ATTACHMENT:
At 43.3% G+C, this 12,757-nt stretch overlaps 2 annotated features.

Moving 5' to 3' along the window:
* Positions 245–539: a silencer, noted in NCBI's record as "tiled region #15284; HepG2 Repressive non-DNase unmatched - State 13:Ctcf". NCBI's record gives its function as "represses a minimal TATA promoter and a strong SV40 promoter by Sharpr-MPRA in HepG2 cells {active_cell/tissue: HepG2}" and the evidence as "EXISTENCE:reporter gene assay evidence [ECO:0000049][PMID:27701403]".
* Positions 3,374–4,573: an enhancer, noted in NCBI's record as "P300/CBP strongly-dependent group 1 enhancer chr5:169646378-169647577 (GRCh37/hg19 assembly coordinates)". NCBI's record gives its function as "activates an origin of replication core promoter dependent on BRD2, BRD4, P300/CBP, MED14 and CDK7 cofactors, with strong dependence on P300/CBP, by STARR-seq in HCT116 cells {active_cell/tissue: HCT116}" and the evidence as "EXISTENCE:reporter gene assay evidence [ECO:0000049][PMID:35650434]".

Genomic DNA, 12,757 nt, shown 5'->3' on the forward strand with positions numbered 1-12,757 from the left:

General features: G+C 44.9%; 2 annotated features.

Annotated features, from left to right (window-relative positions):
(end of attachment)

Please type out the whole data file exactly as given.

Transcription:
At 43.3% G+C, this 12,757-nt stretch overlaps 2 annotated features.

Moving 5' to 3' along the window:
* Positions 245–539: a silencer, noted in NCBI's record as "tiled region #15284; HepG2 Repressive non-DNase unmatched - State 13:Ctcf". NCBI's record gives its function as "represses a minimal TATA promoter and a strong SV40 promoter by Sharpr-MPRA in HepG2 cells {active_cell/tissue: HepG2}" and the evidence as "EXISTENCE:reporter gene assay evidence [ECO:0000049][PMID:27701403]".
* Positions 3,374–4,573: an enhancer, noted in NCBI's record as "P300/CBP strongly-dependent group 1 enhancer chr5:169646378-169647577 (GRCh37/hg19 assembly coordinates)". NCBI's record gives its function as "activates an origin of replication core promoter dependent on BRD2, BRD4, P300/CBP, MED14 and CDK7 cofactors, with strong dependence on P300/CBP, by STARR-seq in HCT116 cells {active_cell/tissue: HCT116}" and the evidence as "EXISTENCE:reporter gene assay evidence [ECO:0000049][PMID:35650434]".

Genomic DNA, 12,757 nt, shown 5'->3' on the forward strand with positions numbered 1-12,757 from the left:

General features: G+C 44.9%; 2 annotated features.

Annotated features, from left to right (window-relative positions):